Have you always loved a good story? As a child, I was spellbound listening to fairytales on my mother’s knee. Even my parents’ yarns about their younger days were exciting: they had both lived through a war, and my father’s reaction to a miserable childhood had been to travel the world.
It wasn’t long before I was making up stories too, which suited my parents well because it kept my younger siblings quiet. Combine that with an addiction to reading crime stories (Agatha Christie and Ruth Rendell/Barbara Vine were key influences), and it’s no wonder that I’m now writing thrillers.
It’s been a long journey, though. I stand in awe of anyone who can make time to read for pleasure, let alone write anything, when there are small children about. It was only when my son had grown up that I had the time to write my first full-length crime thriller. “Up In Smoke” is a story of Big Tobacco, counterfeiters and corporate warfare. It also features several raunchy chapters, and for that reason, I chose to publish it under a pen name, AA Abbott (my real name is Helen Blenkinsop). I was working as an accountant – as I still do, from time to time – and didn’t want my employers to think the book was based on personal experience. In any event, a few female friends asked for an introduction to the biggest bad boy in the book, Tony Burton, as if he were a real person! Sadly, he was a fictional construct…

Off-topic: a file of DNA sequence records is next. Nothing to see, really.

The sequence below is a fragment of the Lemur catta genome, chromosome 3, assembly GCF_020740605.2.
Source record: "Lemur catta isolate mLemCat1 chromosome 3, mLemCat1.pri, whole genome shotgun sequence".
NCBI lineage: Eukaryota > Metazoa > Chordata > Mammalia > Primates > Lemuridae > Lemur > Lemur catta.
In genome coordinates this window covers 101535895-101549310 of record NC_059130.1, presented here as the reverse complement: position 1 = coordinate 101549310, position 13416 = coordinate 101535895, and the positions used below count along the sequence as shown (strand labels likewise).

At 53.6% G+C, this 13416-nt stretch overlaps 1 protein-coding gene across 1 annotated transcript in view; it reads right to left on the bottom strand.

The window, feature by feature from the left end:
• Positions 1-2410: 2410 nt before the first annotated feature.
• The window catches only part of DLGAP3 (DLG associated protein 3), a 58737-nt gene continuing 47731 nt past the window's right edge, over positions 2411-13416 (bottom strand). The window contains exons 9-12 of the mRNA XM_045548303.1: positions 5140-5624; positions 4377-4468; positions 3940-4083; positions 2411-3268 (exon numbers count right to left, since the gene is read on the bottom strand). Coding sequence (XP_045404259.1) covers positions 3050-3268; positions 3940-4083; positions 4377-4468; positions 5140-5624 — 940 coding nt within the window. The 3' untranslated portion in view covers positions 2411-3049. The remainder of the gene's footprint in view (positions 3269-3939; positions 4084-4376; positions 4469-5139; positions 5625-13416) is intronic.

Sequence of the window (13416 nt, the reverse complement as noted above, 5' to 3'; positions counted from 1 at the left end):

I’ve now written six books, most recently the four book Trail series, which features two families warring over a high-end vodka business. In the most recent, “The Revenge Trail”, glamorous Kat White has finally succeeded in making a popular premium vodka in a Midlands city about forty miles from Oakwood. Her life isn’t as sweet as you might think , however – she put a killer behind bars, and he wants his revenge.
“The Revenge Trail” was published in 2018, and I’m currently working on the fifth and final book in the series, due out later this year. As well as Kindle and paperback editions, all my books are published in a large print version which is also dyslexia-friendly. Although I’ve dodged dyslexia, it runs in my family, as does age-related poor sight. The large print version is an easy way to make my books more accessible. Reading is one of life’s greatest pleasures!
On that note – I’m really looking forward to meeting more book lovers and discovering more writers at the Oakwood Festival!